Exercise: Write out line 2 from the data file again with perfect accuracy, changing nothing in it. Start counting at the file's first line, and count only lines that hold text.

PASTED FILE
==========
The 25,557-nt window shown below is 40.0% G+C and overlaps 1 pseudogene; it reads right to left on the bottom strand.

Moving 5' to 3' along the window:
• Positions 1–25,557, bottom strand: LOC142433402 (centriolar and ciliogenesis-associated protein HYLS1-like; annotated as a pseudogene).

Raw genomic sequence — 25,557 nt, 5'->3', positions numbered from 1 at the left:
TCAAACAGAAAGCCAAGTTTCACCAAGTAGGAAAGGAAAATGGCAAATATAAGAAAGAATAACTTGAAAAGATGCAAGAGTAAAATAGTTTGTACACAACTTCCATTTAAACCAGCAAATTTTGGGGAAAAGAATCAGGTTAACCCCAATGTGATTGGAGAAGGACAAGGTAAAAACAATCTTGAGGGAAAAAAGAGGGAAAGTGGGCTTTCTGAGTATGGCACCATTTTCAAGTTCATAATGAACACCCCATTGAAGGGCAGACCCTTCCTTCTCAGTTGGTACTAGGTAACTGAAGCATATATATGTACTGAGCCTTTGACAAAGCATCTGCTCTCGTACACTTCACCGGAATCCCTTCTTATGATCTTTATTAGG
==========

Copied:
Moving 5' to 3' along the window: